Sunday, September 03, 2006

3 September 2006: Show 46

Hour One

  1. It's All In The Game/Tommy Edwards
  2. Isle of Capri/Tommy Edwards
  3. Love Is All We Need/Tommy Edwards
  4. Now And Then There's A Fool Such As I/Tommy Edwards
  5. Take These Chains From My Heart/Tommy Edwards
  6. I Looked At Heaven/Tommy Edwards
  7. Please Mr. Sun/Tommy Edwards
  8. Don't Fence Me In/Tommy Edwards
  9. Baby, Baby, Baby/Tommy Edwards
  10. Don't Send Me No Flowers/The Breakers
  11. Geraldine/Ole Miss Downbeats
  12. Shady Lady/The Shades
  13. Your Love/The Percussions
  14. Please Please Little Girl/The Merits
  15. Little Girls Were Made To Love/The Scepters
  16. Move It, Groove It/The Ponees
  17. Stormy Weather/Tommy Burk & The Counts
  18. Back For More/Lawson &Four More
  19. Going Out Of My Mind/Ricky & The Rainbows
  20. Condition Red/The Goodees
  21. I Wanna Be/Memphis Nomads
Program Excerpts

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Garage & Frat Bands In Memphis vol.1
Greetings from Shangri-la Projects, a multi-talented Memphis music company! We began in 1989 in Memphis, Tennessee, as a record
store and a record label. Shangri-la Projects has recently split from the record store and added a booking agency as well as a Memphis based custom tour company to our record label and publishing company.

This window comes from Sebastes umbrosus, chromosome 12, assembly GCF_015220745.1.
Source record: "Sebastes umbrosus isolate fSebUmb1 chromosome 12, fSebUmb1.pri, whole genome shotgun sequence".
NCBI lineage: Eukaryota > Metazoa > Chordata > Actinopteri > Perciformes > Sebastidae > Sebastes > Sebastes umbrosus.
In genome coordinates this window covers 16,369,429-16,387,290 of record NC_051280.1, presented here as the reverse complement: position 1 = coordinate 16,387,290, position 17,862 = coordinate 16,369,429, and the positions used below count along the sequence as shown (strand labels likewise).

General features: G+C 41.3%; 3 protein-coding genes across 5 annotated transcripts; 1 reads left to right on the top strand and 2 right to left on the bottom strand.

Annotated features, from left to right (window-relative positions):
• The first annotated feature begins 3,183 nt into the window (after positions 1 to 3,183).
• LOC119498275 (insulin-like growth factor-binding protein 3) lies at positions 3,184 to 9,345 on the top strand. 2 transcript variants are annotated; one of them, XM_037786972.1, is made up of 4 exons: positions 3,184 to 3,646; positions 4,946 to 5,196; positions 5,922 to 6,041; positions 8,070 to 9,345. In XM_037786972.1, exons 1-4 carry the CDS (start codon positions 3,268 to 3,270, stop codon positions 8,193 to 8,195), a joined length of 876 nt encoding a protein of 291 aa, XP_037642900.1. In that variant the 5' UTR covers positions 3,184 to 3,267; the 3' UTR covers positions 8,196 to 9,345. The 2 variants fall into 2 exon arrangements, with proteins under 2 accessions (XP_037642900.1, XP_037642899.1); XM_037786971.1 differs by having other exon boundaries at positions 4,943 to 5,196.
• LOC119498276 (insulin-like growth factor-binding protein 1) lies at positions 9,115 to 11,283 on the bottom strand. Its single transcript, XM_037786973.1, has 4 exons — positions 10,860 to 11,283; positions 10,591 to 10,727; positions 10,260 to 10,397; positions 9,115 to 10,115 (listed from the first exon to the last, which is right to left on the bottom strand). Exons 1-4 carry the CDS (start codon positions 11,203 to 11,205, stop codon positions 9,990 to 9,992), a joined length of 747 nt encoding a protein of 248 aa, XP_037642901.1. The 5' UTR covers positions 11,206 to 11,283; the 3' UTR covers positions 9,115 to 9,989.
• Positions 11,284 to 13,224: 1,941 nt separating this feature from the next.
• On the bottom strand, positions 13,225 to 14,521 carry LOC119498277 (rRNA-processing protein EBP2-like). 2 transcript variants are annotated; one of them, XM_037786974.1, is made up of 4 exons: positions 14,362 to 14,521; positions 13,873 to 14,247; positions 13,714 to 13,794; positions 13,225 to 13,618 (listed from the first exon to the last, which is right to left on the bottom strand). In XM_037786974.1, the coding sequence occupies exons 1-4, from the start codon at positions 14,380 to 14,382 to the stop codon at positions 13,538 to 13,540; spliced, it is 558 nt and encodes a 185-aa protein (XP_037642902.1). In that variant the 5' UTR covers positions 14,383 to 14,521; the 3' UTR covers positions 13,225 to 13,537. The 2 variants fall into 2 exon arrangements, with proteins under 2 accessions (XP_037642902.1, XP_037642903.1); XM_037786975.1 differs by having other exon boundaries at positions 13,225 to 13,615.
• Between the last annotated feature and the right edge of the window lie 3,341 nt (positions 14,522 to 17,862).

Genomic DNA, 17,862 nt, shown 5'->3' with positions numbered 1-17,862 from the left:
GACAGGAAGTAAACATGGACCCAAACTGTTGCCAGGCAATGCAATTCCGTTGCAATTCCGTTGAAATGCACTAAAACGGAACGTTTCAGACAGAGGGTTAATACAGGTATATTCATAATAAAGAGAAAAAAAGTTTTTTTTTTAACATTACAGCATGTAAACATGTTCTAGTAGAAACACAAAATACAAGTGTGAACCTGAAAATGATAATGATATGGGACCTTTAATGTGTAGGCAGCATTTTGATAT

Did you play in a garage band?

Hour Two

  1. That's Alright/Paul McCartney
  2. Mystery Train/Jeff Beck & Chrissie Hynde
  3. My Bucket's Got A Hole In It/Jimmy Page & Robert Plant
  4. Blue Suede Shoes/Johnny Hallyday
  5. Whole Lotta Shakin Going On/Elton John
  6. Blue Moon Of Kentucky/Tom Petty & The Heartbreakers
  7. Sittin' On Top Of The World/Van Morrison & Carl Perkins
  8. Don't Be Cruel/Byran Ferry
  9. Red Cadallic & A Black Moustache/Bob Dylan
  10. Just Walkin' In The Rain/Eric Clapton & The Impressions
  11. Red Hot & Blue (radio broadcast)/Dewey Phillips

Dewey and Elvis
The Life and Times of a Rock 'n' Roll Deejay
Louis Cantor

The Red, Hot and Blue deejay who helped legitimize race music and introduce Elvis Presley to the world.
“It all started in 1949 when Memphis's own WDIA became the first radio station in the country to switch to all-black programming. After WDIA went off the air, WHBQ decided to capture some of their newly discovered black audience by putting "Daddy-O-Dewey" Phillips--the most popular white deejay in the mid-South-- on a new show, Red, Hot and Blue. Although the show originally aired for just fifteen minutes a night, its impact was immeasurable.”

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